Today was just absolutely beautiful. I can’t remember seeing such a beautiful sky as we had today. Even now, the Moon is just an incredible sight.
And yes, this could be the calm before another round of storms.
Before I get started, I wanted to share this image that I shared on Facebook today. If you missed it there I’ll share it here, too. This is a map of all the tornado watches and warnings issued yesterday. Notice how it hit all around the plateau. We live in an interesting place, for sure.
My concern and confidence is unchanged from this morning. I’ll explain below.
I want to begin this discussion by saying that, once again, several of the deaths in Alabama yesterday were in mobile homes. You cannot stay in a mobile home when a tornado is coming, no matter what. Even an EF-0 can demolish a mobile home.
So many have asked about shelter areas in the county and I want you to know that I plan to work toward getting a solution to this problem. Many places don’t want the liability but this is something we have got to address and solve. It wouldn’t hurt if you let your county commissioner know that we need to work on this problem. For those who don’t know, I’m one commissioner of the 18 for our county.
Now, the storm threat….
Tomorrow’s threat comes from a storm system that will swing a stronger cold front through here late Saturday night. Before that gets here, a warm front will lift north on Saturday. That warm front lifting north could set off some strong storms in the morning hours, with hail being a threat with stronger storms.
It then appears we’ll get a break, before more storms come in the afternoon/evening. These could pack a big punch if they can get their act together and you’ll need to be weather aware for them. Hopefully, we won’t get any sun in the afternoon and hopefully our airmass won’t become too warm and humid behind that warm front.
As of now, it looks like our greatest risk for severe storms would be from the afternoon to early evening. Again, it’s those isolated supercells we’ll watch for. If they can’t/don’t develop, we’ll be in good shape. IF those do develop, and that’s a big IF for our area, we would have to watch those for tornadoes. I should have a better idea of our chances of this happening by tomorrow morning.
I should note that the next outlook for severe weather comes at 1:00 a.m. tonight and I will share that on Facebook when that comes out, for those of us still up. The next update after that comes at 8:00 a.m. Saturday. It’s always good to know what the folks at the Storm Prediction Center are thinking.
Then…and you’re not going to like this part….we’ll track a cold front that will make its way toward our area and bring another risk for severe storms. The timing on that? Do you even have to ask? It’s looking like it will get here in the 2:00 a.m. Sunday to 6:00 a.m. Sunday timeframe. Let’s hope that timing changes. Some guidance is saying that front will get here after 6:00 a.m. and I sure hope it’s right.
Ma Nature does know I like to sleep once in a while, right? :/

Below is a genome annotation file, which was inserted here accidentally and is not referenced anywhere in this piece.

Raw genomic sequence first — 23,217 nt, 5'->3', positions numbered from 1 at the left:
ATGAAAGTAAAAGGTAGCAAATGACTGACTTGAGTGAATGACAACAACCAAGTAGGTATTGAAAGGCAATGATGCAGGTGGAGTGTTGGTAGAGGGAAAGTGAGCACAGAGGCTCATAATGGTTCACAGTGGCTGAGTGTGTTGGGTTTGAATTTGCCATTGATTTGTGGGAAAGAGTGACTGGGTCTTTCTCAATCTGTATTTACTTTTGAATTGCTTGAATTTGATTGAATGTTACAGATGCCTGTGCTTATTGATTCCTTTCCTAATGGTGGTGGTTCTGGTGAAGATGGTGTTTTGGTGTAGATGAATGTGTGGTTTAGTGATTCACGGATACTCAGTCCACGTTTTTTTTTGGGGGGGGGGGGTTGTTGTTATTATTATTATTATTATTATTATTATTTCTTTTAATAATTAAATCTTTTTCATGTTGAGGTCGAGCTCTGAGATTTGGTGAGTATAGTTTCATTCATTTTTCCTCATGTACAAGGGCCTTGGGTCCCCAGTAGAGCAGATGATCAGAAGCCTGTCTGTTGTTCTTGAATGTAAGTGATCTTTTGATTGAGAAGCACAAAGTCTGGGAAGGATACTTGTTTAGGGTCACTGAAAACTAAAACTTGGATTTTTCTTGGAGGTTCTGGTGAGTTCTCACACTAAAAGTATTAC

I should note that we are also under a flood watch from 7:00 a.m. Saturday to 7:00 p.m. Sunday. The NWS warns of 2-5 inches of rain that could fall in that timeframe. Our area has been highlighted by other NWS offices for the risk for dangerous flash flooding. It certainly is a classic “spring flooding” scenario that I’ve seen many times before for our area.
One thing that differs substantially with this system from yesterday’s is that convection (aka thunderstorms) in Alabama won’t save the day this time. That could make a big difference. I do wonder, however, if our own rain won’t stabilize the atmosphere enough to keep us safe? I’m anxious to see tomorrow morning’s data.
Regardless, we should never focus too much on how great the risk is. We should always prepare for severe storms when they are possible. It doesn’t matter to you if Tennessee has 10 tornadoes or one. If that ONE comes into your neighborhood, that’s the only ONE that matters to you.
As of now, the Storm Prediction Center has our area highlighted in the slight risk for severe storms. There is a much greater risk for severe storms west of Nashville, just in case you’re traveling that way. In fact, there could even be some strong tornadoes in West Tennessee.
I can’t lie….it’s tempting to go out there and chase. I actually intercepted my first tornado in Jackson,TN, on Feb. 5, 2008. It was a massive EF-4. Hey, leave it to me to go big or go home! (haha) Seriously, an EF-4 for my first?! smh
This cold front coming early Sunday morning has some chilly air behind it. We’ll even see frost next week from it! Remember, don’t dare plant anything that’s frost-sensitive before May 15 (and even then I tell people to check the forecast first). Our latest frost on record is June 3, 1956!
So, I’ll be tracking everything tomorrow, as you know. Those of you who follow me know what to do. If you all aren’t ready by now then I just don’t know about ya. (ha) HOWEVER, for those of you who are new followers (and there are a LOT of you!), I have some useful tips below.
If you’re new to the area you may need to familiarize with our area. Learn the counties to our west, as that’s often where our weather comes from. Folks in Fentress County always watch what’s coming from Overton County, while those of us in Cumberland watch Putnam, White, and even Van Buren.
Remember, wear those helmets and remember the goal is to shield yourself from flying debris. Use pillows, mattresses, cushions, etc. Make sure the kids have something to do to distract them while you’re in the safe place.
You all take care and I’ll have a full update in the morning! Don’t forget to step out and take a look at that Moon!